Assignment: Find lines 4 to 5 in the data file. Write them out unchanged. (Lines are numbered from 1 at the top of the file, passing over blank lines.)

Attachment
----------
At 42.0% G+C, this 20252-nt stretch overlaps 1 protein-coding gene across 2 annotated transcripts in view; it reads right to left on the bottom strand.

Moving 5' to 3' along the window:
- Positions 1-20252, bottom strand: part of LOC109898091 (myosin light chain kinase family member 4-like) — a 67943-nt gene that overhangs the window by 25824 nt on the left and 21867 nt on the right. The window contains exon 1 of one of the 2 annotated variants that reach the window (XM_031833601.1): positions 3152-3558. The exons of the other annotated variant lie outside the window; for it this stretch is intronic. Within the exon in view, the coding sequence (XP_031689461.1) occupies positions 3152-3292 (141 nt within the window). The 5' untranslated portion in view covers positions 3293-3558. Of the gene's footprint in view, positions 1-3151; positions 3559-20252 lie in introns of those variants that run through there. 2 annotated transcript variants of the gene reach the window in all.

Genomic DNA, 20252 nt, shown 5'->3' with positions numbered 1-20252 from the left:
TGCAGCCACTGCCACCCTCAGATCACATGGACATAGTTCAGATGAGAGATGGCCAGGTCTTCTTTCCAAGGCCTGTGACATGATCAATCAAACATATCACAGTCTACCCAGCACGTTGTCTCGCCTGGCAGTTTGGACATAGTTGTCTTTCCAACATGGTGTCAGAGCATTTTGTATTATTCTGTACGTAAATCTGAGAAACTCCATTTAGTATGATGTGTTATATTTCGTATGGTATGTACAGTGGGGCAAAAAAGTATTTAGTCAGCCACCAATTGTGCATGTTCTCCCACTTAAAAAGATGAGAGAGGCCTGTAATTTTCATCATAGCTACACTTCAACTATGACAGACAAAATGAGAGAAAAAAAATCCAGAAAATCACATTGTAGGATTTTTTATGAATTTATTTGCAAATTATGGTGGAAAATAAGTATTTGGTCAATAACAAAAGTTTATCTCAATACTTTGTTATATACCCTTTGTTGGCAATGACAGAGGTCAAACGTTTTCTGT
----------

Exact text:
Genomic DNA, 20252 nt, shown 5'->3' with positions numbered 1-20252 from the left:
TGCAGCCACTGCCACCCTCAGATCACATGGACATAGTTCAGATGAGAGATGGCCAGGTCTTCTTTCCAAGGCCTGTGACATGATCAATCAAACATATCACAGTCTACCCAGCACGTTGTCTCGCCTGGCAGTTTGGACATAGTTGTCTTTCCAACATGGTGTCAGAGCATTTTGTATTATTCTGTACGTAAATCTGAGAAACTCCATTTAGTATGATGTGTTATATTTCGTATGGTATGTACAGTGGGGCAAAAAAGTATTTAGTCAGCCACCAATTGTGCATGTTCTCCCACTTAAAAAGATGAGAGAGGCCTGTAATTTTCATCATAGCTACACTTCAACTATGACAGACAAAATGAGAGAAAAAAAATCCAGAAAATCACATTGTAGGATTTTTTATGAATTTATTTGCAAATTATGGTGGAAAATAAGTATTTGGTCAATAACAAAAGTTTATCTCAATACTTTGTTATATACCCTTTGTTGGCAATGACAGAGGTCAAACGTTTTCTGT